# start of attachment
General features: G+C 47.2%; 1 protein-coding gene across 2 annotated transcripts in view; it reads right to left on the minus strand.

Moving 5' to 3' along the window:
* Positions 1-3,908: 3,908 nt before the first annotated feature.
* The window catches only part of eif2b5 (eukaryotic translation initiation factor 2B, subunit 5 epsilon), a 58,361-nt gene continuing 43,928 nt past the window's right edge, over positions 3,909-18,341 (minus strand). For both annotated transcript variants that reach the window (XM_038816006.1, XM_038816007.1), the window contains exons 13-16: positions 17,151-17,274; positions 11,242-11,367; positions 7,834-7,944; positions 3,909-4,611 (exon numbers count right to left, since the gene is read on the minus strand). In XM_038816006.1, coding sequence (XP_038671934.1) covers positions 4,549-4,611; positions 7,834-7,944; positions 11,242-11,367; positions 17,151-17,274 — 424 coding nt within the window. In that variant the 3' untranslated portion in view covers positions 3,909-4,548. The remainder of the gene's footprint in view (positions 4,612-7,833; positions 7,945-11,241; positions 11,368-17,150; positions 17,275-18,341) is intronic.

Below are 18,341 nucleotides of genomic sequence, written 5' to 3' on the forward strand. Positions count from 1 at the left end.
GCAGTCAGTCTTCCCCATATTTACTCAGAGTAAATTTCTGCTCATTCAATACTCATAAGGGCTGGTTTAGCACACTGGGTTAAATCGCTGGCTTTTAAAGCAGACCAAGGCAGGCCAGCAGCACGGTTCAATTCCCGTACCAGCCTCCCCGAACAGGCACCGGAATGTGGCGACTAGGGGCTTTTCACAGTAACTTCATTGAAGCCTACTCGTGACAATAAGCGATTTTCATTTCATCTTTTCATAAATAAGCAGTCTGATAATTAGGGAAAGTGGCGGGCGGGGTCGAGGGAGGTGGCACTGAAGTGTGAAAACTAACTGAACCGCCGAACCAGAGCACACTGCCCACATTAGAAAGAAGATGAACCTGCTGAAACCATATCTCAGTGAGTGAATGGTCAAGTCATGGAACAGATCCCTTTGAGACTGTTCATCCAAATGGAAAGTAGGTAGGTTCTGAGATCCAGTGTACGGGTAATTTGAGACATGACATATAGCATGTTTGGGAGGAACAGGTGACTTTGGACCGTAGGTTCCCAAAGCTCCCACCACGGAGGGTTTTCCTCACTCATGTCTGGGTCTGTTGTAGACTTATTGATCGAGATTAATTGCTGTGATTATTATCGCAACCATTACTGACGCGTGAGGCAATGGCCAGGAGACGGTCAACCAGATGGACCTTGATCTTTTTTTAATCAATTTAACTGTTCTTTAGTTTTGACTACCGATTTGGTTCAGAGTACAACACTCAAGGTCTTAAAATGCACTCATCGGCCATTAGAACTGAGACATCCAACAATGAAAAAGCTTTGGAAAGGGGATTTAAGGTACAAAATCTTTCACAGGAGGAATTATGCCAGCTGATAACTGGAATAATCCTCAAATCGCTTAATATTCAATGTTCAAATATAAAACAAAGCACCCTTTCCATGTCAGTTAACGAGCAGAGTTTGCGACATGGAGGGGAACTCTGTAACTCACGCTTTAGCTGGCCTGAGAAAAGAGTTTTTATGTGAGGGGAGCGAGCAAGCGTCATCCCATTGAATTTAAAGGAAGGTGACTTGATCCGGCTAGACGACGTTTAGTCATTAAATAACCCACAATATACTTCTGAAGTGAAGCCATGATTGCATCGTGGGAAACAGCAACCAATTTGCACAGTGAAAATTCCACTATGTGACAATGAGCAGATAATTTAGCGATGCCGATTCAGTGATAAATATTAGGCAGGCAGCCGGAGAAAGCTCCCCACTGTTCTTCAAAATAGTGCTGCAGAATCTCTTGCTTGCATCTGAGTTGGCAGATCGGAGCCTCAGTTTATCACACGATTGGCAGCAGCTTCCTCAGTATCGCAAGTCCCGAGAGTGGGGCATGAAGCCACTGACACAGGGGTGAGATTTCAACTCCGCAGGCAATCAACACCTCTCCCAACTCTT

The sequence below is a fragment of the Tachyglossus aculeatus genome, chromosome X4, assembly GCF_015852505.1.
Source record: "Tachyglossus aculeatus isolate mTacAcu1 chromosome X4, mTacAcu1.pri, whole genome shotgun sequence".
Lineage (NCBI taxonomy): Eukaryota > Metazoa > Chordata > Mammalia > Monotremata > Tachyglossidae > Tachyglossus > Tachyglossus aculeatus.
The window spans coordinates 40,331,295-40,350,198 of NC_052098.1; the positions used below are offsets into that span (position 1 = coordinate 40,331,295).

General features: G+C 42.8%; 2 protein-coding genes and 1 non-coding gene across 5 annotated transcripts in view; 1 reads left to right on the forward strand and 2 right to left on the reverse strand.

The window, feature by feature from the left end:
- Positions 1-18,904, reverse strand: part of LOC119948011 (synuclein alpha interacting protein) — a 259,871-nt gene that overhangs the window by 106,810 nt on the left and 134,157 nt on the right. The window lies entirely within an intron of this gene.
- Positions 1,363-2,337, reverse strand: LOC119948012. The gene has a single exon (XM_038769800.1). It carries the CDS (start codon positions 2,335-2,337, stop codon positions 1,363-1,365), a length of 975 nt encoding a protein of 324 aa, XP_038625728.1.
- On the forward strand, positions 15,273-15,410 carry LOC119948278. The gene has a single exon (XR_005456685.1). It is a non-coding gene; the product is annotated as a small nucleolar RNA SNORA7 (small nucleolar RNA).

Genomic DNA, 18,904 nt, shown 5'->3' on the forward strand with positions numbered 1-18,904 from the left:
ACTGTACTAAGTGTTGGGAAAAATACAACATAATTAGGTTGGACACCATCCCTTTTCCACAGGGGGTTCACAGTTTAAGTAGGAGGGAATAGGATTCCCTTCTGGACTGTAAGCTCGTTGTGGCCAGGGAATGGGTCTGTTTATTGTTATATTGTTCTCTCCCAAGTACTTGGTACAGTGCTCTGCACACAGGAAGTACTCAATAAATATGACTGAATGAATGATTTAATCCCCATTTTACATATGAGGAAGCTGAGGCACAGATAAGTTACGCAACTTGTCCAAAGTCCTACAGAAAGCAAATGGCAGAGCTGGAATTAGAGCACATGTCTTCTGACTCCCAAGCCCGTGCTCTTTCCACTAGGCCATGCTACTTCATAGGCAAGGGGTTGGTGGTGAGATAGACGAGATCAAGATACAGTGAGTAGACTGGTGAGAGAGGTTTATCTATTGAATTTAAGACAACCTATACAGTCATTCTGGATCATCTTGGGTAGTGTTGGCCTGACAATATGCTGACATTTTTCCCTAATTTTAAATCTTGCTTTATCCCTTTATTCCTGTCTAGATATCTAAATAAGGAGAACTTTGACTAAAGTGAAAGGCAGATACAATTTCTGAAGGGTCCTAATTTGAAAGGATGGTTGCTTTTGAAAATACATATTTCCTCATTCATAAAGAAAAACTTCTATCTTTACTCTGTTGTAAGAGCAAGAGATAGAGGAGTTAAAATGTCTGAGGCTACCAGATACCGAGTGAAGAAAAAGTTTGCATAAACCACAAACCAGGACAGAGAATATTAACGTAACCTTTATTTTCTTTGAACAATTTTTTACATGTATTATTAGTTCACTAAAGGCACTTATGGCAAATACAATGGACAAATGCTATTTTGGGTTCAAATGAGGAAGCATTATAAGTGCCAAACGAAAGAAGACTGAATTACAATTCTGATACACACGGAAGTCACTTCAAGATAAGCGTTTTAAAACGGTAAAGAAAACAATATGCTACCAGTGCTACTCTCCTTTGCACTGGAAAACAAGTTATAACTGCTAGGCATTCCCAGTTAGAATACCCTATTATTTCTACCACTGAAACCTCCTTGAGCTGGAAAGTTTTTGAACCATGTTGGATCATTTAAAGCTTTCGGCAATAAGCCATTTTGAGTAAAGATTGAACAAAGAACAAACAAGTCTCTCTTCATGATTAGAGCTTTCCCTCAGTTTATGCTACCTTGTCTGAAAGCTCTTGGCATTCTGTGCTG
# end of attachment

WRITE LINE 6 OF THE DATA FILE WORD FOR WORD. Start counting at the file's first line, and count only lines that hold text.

GCAGTCAGTCTTCCCCATATTTACTCAGAGTAAATTTCTGCTCATTCAATACTCATAAGGGCTGGTTTAGCACACTGGGTTAAATCGCTGGCTTTTAAAGCAGACCAAGGCAGGCCAGCAGCACGGTTCAATTCCCGTACCAGCCTCCCCGAACAGGCACCGGAATGTGGCGACTAGGGGCTTTTCACAGTAACTTCATTGAAGCCTACTCGTGACAATAAGCGATTTTCATTTCATCTTTTCATAAATAAGCAGTCTGATAATTAGGGAAAGTGGCGGGCGGGGTCGAGGGAGGTGGCACTGAAGTGTGAAAACTAACTGAACCGCCGAACCAGAGCACACTGCCCACATTAGAAAGAAGATGAACCTGCTGAAACCATATCTCAGTGAGTGAATGGTCAAGTCATGGAACAGATCCCTTTGAGACTGTTCATCCAAATGGAAAGTAGGTAGGTTCTGAGATCCAGTGTACGGGTAATTTGAGACATGACATATAGCATGTTTGGGAGGAACAGGTGACTTTGGACCGTAGGTTCCCAAAGCTCCCACCACGGAGGGTTTTCCTCACTCATGTCTGGGTCTGTTGTAGACTTATTGATCGAGATTAATTGCTGTGATTATTATCGCAACCATTACTGACGCGTGAGGCAATGGCCAGGAGACGGTCAACCAGATGGACCTTGATCTTTTTTTAATCAATTTAACTGTTCTTTAGTTTTGACTACCGATTTGGTTCAGAGTACAACACTCAAGGTCTTAAAATGCACTCATCGGCCATTAGAACTGAGACATCCAACAATGAAAAAGCTTTGGAAAGGGGATTTAAGGTACAAAATCTTTCACAGGAGGAATTATGCCAGCTGATAACTGGAATAATCCTCAAATCGCTTAATATTCAATGTTCAAATATAAAACAAAGCACCCTTTCCATGTCAGTTAACGAGCAGAGTTTGCGACATGGAGGGGAACTCTGTAACTCACGCTTTAGCTGGCCTGAGAAAAGAGTTTTTATGTGAGGGGAGCGAGCAAGCGTCATCCCATTGAATTTAAAGGAAGGTGACTTGATCCGGCTAGACGACGTTTAGTCATTAAATAACCCACAATATACTTCTGAAGTGAAGCCATGATTGCATCGTGGGAAACAGCAACCAATTTGCACAGTGAAAATTCCACTATGTGACAATGAGCAGATAATTTAGCGATGCCGATTCAGTGATAAATATTAGGCAGGCAGCCGGAGAAAGCTCCCCACTGTTCTTCAAAATAGTGCTGCAGAATCTCTTGCTTGCATCTGAGTTGGCAGATCGGAGCCTCAGTTTATCACACGATTGGCAGCAGCTTCCTCAGTATCGCAAGTCCCGAGAGTGGGGCATGAAGCCACTGACACAGGGGTGAGATTTCAACTCCGCAGGCAATCAACACCTCTCCCAACTCTT